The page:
“Gus has been equally as passionate an advocate for affordable housing and programs that support perpetually affordable housing — homes and units that remain affordable forever,” Leahy said. “He has shepherded multiple stakeholders to preserve and restore hundreds of units around Vermont that became affordable housing so the state’s most vulnerable families can have a safe, decent, and affordable place to call home. Many of these are in important downtown locations that assist with the vibrancy of the local community. I am deeply grateful for his partnership and his work.”
Echoing Leahy, Jeanne Morrissey, owner of JAMorrissey Inc, a commercial construction company based in Williston, called Seelig nothing less than “a gift to the state of Vermont.”
“I met Gus over 30 years ago on a cutting edge project, the largest affordable housing complex in the state of Vermont, Northgate in Burlington,” Morrissey said. “Over the last 30 years, JAMorrissey has done a number of different projects which have been at least partially funded with the assistance of the VHCB. They've been a critical partner. And for the past eight years, I've served on the Vermont Housing Finance Agency Board with Gus. Gus has had a far-reaching influence in Vermont, one that's very positive. He has participated, through a multitude of avenues, in the creation of not only an affordable housing landscape but a conservation landscape that we all benefit from. He approaches his work with not just a deep knowledge base but also an authentic and passionate commitment to the mission. He's the real deal. He's an extraordinary person. He's a quiet performer. If I can compare him to a building, he's the foundation, You don't notice it, but you really need it.”
Ted Brady, the executive director of the Vermont League of Cities and Towns, has known Seelig since he was a staffer for Leahy. He calls him “my mentor and my friend.”
Photo: Katherine Sims speaks at press conference with Ted Brady, Gus Seelig and Krysta Harden for Vermont organizations getting $2.3 million from USDA to foster job creation in September 2014. VBM photo.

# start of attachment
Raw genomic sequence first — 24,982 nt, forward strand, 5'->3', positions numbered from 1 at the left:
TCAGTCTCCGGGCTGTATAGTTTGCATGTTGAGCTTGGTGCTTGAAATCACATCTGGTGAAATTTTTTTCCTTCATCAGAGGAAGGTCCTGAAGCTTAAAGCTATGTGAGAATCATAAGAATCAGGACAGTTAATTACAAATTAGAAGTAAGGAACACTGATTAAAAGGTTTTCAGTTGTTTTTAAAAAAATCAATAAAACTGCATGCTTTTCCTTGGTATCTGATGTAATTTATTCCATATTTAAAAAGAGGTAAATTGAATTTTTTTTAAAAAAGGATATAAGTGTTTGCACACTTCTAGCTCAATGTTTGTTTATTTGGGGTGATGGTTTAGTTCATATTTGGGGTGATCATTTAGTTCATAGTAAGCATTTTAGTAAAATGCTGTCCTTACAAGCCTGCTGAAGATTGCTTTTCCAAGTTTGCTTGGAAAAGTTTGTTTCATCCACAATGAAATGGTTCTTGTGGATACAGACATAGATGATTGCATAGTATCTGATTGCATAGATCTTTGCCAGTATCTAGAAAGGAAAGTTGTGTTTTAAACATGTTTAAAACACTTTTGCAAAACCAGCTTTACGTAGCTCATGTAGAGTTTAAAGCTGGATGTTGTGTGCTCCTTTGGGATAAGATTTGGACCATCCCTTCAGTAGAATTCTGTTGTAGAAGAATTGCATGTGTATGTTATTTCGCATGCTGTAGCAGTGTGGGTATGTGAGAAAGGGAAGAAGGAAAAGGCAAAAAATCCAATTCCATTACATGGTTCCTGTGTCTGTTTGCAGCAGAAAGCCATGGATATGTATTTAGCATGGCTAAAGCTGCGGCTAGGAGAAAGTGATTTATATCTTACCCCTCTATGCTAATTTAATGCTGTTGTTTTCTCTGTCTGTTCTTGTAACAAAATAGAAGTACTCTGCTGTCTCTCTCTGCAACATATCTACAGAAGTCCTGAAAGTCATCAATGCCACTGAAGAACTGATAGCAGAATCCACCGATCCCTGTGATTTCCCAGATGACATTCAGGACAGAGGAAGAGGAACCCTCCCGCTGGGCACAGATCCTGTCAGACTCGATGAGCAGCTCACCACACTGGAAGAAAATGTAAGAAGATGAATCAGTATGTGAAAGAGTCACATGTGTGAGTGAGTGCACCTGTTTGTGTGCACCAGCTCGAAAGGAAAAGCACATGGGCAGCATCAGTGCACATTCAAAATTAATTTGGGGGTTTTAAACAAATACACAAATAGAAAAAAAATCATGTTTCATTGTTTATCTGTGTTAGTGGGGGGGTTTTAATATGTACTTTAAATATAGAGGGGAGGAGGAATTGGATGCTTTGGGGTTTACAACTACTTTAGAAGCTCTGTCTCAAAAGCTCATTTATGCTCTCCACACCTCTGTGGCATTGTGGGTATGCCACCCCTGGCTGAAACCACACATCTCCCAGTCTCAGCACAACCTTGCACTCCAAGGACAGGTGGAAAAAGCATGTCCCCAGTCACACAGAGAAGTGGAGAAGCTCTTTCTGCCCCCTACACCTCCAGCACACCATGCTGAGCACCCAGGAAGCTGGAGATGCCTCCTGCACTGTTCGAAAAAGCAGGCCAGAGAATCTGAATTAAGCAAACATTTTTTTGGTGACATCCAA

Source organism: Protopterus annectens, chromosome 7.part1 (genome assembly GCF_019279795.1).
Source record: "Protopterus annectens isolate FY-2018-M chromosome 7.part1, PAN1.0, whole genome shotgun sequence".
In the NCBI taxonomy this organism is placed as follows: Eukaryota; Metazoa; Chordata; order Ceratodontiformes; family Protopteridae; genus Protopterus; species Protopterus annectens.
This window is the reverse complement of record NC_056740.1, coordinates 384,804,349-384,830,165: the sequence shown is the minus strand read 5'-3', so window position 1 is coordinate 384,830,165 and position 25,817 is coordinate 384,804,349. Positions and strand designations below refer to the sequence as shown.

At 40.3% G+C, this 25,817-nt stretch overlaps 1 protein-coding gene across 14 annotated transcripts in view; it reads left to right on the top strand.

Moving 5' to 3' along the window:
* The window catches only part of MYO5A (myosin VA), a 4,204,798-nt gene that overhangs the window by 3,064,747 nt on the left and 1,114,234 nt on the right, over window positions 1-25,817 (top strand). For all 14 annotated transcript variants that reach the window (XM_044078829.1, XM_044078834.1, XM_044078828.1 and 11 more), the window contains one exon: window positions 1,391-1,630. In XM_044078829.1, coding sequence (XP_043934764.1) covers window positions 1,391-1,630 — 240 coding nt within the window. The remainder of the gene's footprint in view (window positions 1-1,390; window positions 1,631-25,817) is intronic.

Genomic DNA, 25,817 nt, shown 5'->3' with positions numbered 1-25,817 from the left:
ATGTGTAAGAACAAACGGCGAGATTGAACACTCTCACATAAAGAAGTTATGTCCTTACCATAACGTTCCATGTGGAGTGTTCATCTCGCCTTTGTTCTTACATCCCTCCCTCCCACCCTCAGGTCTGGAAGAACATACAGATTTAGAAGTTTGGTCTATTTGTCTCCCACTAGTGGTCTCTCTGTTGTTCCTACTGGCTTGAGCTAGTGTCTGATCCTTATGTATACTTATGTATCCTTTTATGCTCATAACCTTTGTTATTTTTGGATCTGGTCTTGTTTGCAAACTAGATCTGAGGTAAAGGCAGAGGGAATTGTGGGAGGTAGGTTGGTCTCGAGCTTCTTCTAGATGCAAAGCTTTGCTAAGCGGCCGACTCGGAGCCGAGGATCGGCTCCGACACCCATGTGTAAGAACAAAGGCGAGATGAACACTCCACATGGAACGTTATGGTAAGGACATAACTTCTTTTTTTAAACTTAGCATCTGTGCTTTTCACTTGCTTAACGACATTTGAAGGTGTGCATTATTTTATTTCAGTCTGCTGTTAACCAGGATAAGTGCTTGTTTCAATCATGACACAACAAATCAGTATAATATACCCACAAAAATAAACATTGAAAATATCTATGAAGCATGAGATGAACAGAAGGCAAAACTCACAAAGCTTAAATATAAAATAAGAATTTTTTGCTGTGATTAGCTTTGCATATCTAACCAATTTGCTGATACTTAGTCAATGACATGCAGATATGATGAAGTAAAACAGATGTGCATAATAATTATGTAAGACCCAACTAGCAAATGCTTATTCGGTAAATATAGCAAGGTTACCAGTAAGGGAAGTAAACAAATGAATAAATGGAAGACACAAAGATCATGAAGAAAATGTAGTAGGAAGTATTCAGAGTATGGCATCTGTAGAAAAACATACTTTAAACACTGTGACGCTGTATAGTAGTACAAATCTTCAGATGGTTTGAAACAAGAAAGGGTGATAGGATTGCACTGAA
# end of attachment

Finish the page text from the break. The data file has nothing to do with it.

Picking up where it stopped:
“Gus has been the most calm, thoughtful, intelligent and effective leader in Vermont,” Brady said. “He manages to make his problems somebody else's — but in a good way. Paul Bruhn (the late founder and long-time leader of the Preservation Trust of Vermont) used to give an award he called the Cowbird Award. It's named after a bird that lays its eggs in another bird's nest and makes that bird raise its eggs. And that's what Gus is really good at. He's passionate about land conservation, affordable housing and historic preservation, and making others buy into the importance of these properties — without ever telling you what to do. I've never seen Gus in the Legislature saying, 'Do this or you'll be sorry.' He manages to make you believe in the cause instead of making you afraid to not do what he wants. At almost every event, Gus quotes Martin Luther King, Jr.: 'The arc of the moral universe is long but it bends toward justice.' Gus lives by that quote.”
Given this high level of praise, it is remarkable that Seelig operates modestly, almost stealthily. He's not comfortable being in the spotlight, and he's happy to stand to one side when the ribbon-cutting photographs are taken. In fact, this story may be the biggest public profile Seelig has had in his 34 years at the helm of the VHCB.
“That's Gus' personality,” said retired lobbyist and attorney Stephen Kimbell. “He's totally self-effacing and interested in progress for the organization — not himself.”
It is an effective strategy.
“Much of the credit doesn't go to what have I done,” Seelig said. “It's what kind of partnerships we are able to create all over the state with people who know their communities' needs really well and can execute a good plan. That's what we're up to. Strategically, I think that that's what's been most effective, as opposed to my having a big public profile.”
The VHCB remains a lasting legacy of Governor Madeleine Kunin, who was governor from 1985 to 1991. Kunin, who among her considerable achievements has just published a well-received book of poetry, said appointing Seelig was “one of the really good appointments I made as governor.”
“I have great admiration for Gus,” Kunin said. “I didn't know what I expected when I appointed him. I knew he was diligent and caring, but he's built an organization that's very strong and very effective. He's modest. He doesn't blow his own horn. Yet his style of leadership works. The beauty of that board is that housing and conservation could be at loggerheads. They could be competing for the same land, the same funding, the same ideas. But instead, they work well together when they can. Gus is familiar with the needs of ordinary people, and he's sympathetic. He's far outdone himself over the years.”
In doing his work, the savvy Seelig leans on a phrase taught to him by one of his mentors, Ben Collins, the head of what was then called the Central Vermont Community Action counsel, now known as Capstone
“He said, 'You don't ever get anything done that will last unless you create a conspiracy of goodwill around it.'” Seelig said. “It doesn't matter what you write in the law, what the regulations say, or how much money you get for something, if the conspiracy of goodwill's not there, it's going to get picked away at. So what we've sought to do has been to find community partners.”